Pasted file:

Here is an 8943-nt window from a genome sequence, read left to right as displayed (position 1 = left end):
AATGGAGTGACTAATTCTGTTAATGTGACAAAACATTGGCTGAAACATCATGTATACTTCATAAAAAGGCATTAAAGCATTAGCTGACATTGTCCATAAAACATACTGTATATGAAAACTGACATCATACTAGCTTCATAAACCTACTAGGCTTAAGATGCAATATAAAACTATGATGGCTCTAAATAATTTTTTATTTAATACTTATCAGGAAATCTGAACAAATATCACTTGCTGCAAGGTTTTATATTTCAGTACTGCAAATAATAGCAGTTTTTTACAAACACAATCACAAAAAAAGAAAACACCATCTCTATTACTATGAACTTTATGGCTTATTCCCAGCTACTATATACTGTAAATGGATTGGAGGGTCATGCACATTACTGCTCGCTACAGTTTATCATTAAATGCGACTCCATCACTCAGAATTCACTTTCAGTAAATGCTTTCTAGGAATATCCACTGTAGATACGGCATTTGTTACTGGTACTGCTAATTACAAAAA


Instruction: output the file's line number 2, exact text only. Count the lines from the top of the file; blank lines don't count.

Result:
AATGGAGTGACTAATTCTGTTAATGTGACAAAACATTGGCTGAAACATCATGTATACTTCATAAAAAGGCATTAAAGCATTAGCTGACATTGTCCATAAAACATACTGTATATGAAAACTGACATCATACTAGCTTCATAAACCTACTAGGCTTAAGATGCAATATAAAACTATGATGGCTCTAAATAATTTTTTATTTAATACTTATCAGGAAATCTGAACAAATATCACTTGCTGCAAGGTTTTATATTTCAGTACTGCAAATAATAGCAGTTTTTTACAAACACAATCACAAAAAAAGAAAACACCATCTCTATTACTATGAACTTTATGGCTTATTCCCAGCTACTATATACTGTAAATGGATTGGAGGGTCATGCACATTACTGCTCGCTACAGTTTATCATTAAATGCGACTCCATCACTCAGAATTCACTTTCAGTAAATGCTTTCTAGGAATATCCACTGTAGATACGGCATTTGTTACTGGTACTGCTAATTACAAAAA